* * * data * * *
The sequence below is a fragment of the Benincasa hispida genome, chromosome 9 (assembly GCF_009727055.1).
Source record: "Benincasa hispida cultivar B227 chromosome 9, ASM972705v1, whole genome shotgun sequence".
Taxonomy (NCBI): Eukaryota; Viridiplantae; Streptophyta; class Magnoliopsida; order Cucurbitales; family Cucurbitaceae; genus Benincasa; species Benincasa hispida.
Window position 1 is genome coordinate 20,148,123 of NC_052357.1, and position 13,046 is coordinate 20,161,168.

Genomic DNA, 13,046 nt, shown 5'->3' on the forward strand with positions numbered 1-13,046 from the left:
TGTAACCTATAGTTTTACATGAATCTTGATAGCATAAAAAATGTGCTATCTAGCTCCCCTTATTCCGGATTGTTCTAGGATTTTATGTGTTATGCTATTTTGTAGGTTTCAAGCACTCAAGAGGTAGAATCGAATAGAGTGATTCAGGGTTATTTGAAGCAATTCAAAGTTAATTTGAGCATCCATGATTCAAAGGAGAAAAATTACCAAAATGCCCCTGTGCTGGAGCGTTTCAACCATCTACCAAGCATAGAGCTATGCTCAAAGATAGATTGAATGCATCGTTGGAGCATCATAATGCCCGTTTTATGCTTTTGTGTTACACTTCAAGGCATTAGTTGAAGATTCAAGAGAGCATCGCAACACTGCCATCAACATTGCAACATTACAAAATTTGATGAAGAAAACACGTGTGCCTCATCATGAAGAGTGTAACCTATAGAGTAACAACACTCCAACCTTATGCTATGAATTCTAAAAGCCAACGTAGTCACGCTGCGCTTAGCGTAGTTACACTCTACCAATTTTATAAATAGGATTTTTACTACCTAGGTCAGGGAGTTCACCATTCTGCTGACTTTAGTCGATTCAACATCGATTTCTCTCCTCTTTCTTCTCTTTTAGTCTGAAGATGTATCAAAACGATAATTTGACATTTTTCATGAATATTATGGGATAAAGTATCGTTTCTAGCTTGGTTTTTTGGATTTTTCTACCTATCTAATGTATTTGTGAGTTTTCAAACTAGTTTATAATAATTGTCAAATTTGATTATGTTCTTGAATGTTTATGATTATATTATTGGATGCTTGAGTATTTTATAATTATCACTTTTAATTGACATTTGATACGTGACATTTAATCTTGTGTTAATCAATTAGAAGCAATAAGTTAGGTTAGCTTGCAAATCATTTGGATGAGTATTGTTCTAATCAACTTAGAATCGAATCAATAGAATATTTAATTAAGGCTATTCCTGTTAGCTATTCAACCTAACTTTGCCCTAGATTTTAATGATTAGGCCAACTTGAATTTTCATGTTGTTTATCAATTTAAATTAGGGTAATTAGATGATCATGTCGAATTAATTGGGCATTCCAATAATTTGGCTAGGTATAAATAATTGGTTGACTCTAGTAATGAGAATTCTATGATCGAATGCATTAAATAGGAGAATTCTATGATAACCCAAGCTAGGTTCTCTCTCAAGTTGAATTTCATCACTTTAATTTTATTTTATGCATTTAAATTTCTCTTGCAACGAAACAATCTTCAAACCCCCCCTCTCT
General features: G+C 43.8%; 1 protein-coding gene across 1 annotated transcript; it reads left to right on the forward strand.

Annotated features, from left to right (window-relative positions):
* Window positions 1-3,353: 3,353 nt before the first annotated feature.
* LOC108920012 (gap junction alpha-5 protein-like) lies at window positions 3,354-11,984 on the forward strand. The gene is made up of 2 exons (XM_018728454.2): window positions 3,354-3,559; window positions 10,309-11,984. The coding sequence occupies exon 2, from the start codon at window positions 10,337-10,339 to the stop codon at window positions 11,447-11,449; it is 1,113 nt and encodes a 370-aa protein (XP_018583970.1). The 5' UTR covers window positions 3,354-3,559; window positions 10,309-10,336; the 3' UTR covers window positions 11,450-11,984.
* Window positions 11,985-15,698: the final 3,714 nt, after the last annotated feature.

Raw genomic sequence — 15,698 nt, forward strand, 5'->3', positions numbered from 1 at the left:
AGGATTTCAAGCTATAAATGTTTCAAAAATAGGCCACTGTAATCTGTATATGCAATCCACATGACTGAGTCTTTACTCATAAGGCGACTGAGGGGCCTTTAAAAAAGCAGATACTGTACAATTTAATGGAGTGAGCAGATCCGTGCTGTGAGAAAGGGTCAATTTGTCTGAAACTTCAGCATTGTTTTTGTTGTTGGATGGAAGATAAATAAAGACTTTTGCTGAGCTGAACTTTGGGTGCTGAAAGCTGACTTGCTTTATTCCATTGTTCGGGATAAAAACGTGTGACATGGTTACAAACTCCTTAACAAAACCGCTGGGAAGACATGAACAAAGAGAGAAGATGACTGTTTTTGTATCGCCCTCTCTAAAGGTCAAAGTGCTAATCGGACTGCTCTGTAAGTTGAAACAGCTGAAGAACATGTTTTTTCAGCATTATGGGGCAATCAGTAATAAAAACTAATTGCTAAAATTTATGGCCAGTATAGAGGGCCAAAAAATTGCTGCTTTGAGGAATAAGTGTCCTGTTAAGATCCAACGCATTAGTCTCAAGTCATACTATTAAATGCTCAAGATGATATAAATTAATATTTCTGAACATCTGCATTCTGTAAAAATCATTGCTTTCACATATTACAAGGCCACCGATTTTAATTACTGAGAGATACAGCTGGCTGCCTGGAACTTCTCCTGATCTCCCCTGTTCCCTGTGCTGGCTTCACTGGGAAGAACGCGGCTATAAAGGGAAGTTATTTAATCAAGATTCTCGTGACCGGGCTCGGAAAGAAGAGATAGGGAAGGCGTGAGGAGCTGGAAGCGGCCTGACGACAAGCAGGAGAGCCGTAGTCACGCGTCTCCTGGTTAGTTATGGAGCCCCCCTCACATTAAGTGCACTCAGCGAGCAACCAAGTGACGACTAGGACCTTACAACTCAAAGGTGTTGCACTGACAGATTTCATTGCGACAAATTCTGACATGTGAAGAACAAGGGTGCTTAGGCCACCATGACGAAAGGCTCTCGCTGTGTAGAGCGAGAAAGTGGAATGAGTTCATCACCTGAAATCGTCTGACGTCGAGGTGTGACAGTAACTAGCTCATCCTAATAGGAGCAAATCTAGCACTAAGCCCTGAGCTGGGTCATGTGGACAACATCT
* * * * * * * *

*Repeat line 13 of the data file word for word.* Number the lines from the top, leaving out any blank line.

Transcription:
AGGATTTCAAGCTATAAATGTTTCAAAAATAGGCCACTGTAATCTGTATATGCAATCCACATGACTGAGTCTTTACTCATAAGGCGACTGAGGGGCCTTTAAAAAAGCAGATACTGTACAATTTAATGGAGTGAGCAGATCCGTGCTGTGAGAAAGGGTCAATTTGTCTGAAACTTCAGCATTGTTTTTGTTGTTGGATGGAAGATAAATAAAGACTTTTGCTGAGCTGAACTTTGGGTGCTGAAAGCTGACTTGCTTTATTCCATTGTTCGGGATAAAAACGTGTGACATGGTTACAAACTCCTTAACAAAACCGCTGGGAAGACATGAACAAAGAGAGAAGATGACTGTTTTTGTATCGCCCTCTCTAAAGGTCAAAGTGCTAATCGGACTGCTCTGTAAGTTGAAACAGCTGAAGAACATGTTTTTTCAGCATTATGGGGCAATCAGTAATAAAAACTAATTGCTAAAATTTATGGCCAGTATAGAGGGCCAAAAAATTGCTGCTTTGAGGAATAAGTGTCCTGTTAAGATCCAACGCATTAGTCTCAAGTCATACTATTAAATGCTCAAGATGATATAAATTAATATTTCTGAACATCTGCATTCTGTAAAAATCATTGCTTTCACATATTACAAGGCCACCGATTTTAATTACTGAGAGATACAGCTGGCTGCCTGGAACTTCTCCTGATCTCCCCTGTTCCCTGTGCTGGCTTCACTGGGAAGAACGCGGCTATAAAGGGAAGTTATTTAATCAAGATTCTCGTGACCGGGCTCGGAAAGAAGAGATAGGGAAGGCGTGAGGAGCTGGAAGCGGCCTGACGACAAGCAGGAGAGCCGTAGTCACGCGTCTCCTGGTTAGTTATGGAGCCCCCCTCACATTAAGTGCACTCAGCGAGCAACCAAGTGACGACTAGGACCTTACAACTCAAAGGTGTTGCACTGACAGATTTCATTGCGACAAATTCTGACATGTGAAGAACAAGGGTGCTTAGGCCACCATGACGAAAGGCTCTCGCTGTGTAGAGCGAGAAAGTGGAATGAGTTCATCACCTGAAATCGTCTGACGTCGAGGTGTGACAGTAACTAGCTCATCCTAATAGGAGCAAATCTAGCACTAAGCCCTGAGCTGGGTCATGTGGACAACATCT